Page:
It is a "cut-off" indeed. . . Forty-three miles in distance are lopped off, heartbreaking grades avoided, curves eliminated, hours of time in transit saved, and untold worry and vexation prevented, at the same time that expenses of operation are reduced more than enough to pay interest on the whole cost twice over. (Davis, p. 460)
The cutoff was hailed as both an engineering and a financial victory:
The Lucin Cut-Off is complete, and Mr. Hood, the engineer, is justified for his faith. So, too, is Mr. Harriman, the financier; for in January, 1905, the operating expenses of the new road were sixty-one thousand dollars less than the operating expenses of the old road in January, 1904, although the traffic was greater. (Davis, p. 468)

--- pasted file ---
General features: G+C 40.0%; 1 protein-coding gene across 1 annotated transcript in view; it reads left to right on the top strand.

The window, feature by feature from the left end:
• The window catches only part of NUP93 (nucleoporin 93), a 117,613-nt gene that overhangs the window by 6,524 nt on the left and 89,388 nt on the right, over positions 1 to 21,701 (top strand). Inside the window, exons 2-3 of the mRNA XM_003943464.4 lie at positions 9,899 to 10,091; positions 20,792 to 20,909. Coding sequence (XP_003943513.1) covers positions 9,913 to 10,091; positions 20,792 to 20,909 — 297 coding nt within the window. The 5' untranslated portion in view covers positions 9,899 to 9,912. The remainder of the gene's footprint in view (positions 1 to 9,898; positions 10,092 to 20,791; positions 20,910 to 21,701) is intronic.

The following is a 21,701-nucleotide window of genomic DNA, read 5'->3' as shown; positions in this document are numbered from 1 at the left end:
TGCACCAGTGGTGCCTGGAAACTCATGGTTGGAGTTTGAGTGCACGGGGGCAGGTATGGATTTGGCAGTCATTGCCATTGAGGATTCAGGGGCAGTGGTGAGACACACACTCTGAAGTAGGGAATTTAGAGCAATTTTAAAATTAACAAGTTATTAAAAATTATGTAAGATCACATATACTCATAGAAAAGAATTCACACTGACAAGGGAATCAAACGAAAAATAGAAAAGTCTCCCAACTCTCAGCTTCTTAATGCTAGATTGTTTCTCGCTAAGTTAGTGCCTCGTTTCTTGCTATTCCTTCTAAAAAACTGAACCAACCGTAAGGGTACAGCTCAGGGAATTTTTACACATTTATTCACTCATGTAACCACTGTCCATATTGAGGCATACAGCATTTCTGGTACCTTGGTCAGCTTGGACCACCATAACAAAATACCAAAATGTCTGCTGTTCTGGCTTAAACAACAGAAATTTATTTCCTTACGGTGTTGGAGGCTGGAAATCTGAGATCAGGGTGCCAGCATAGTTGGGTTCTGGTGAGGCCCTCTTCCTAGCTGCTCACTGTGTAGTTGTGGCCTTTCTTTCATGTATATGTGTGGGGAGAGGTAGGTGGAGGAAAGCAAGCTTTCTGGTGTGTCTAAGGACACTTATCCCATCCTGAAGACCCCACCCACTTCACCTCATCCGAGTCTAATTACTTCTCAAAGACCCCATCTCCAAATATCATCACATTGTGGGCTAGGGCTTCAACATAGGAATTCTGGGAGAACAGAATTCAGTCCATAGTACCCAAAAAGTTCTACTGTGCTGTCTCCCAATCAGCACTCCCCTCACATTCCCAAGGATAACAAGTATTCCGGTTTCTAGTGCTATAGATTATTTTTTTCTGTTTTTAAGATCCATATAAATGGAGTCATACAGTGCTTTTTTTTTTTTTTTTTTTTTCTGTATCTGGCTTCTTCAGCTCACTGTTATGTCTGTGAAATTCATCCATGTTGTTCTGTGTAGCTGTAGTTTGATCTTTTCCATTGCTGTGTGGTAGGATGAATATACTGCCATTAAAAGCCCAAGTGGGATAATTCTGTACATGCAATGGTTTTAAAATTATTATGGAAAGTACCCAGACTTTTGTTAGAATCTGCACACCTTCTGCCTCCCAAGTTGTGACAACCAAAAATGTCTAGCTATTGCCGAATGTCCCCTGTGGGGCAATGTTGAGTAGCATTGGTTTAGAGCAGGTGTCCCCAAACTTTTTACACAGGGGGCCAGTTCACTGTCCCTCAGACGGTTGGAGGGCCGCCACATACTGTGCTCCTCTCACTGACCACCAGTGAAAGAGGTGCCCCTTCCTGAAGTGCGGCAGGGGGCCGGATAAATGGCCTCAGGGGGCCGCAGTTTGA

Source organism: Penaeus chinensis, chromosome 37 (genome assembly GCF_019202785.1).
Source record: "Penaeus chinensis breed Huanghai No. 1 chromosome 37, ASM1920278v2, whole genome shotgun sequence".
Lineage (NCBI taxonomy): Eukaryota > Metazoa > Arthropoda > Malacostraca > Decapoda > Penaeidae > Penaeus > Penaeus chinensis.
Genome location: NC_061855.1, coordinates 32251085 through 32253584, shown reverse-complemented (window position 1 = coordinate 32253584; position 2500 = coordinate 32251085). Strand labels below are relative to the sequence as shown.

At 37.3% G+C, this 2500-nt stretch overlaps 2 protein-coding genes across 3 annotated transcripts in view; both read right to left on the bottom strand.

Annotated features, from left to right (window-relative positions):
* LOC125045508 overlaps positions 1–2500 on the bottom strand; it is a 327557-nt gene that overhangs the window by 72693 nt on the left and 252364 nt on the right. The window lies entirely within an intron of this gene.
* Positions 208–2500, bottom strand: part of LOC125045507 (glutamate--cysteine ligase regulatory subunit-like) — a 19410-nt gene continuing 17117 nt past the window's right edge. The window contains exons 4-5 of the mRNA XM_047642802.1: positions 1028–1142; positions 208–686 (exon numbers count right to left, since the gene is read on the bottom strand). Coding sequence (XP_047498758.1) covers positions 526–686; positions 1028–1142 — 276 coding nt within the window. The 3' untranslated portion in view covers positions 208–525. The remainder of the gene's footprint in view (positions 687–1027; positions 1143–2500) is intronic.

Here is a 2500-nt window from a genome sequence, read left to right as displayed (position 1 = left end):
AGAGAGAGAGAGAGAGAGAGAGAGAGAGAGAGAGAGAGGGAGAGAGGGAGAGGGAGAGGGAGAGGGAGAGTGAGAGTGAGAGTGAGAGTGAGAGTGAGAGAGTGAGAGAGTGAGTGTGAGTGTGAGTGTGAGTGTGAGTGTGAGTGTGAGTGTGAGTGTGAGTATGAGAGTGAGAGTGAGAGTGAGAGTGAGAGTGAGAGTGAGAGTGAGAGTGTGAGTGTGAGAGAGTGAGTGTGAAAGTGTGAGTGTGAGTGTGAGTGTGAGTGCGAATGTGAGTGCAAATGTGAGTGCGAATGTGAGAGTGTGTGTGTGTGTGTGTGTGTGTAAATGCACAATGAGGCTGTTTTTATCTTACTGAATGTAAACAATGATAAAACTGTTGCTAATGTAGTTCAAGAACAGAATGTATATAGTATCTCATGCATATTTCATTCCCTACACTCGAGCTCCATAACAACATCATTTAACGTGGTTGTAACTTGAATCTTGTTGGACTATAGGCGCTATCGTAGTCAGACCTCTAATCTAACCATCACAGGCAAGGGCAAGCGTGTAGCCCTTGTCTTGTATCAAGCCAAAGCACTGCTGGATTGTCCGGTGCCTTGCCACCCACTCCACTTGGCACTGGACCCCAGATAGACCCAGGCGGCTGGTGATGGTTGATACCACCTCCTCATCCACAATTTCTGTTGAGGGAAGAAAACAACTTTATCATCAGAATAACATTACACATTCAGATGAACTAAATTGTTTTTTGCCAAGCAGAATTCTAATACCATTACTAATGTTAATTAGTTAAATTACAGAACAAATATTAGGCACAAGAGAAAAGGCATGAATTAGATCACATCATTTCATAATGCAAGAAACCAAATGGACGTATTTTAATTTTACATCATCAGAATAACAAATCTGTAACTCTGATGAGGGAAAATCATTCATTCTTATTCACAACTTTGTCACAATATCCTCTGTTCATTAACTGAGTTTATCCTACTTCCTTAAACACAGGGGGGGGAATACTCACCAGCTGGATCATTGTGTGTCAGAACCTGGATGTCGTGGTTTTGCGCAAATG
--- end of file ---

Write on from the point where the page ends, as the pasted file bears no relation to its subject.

Despite dire predictions by pre-construction skeptics, the trestle portion of the cutoff performed admirably. In fact, the six-day period that the trestle was out of commission following a May 4, 1956, fire was the first time in its life that it had been out of service.
Which is not to say that the trestle was maintenance-free. Southern Pacific beefed up the trestle with several thousand additional piles throughout its service life. By the 1950s, the trestle contained over 38,000 piles. Many of the original Douglas Fir cap and deck timbers and Redwood deck planks had been replaced by this time, also.
The beginning of the end of the trestle's life as a trestle came in the 1950s, when Southern Pacific decided to replace the trestle with a solid fill causeway. Construction of this causeway, which ran parallel to the trestle, began in 1955. The new causeway handled its first traffic in July, 1959. Southern Pacific continued to maintain the trestle as a back-up for a few years, but the trestle had seen its last significant traffic by the beginning of the 1960s.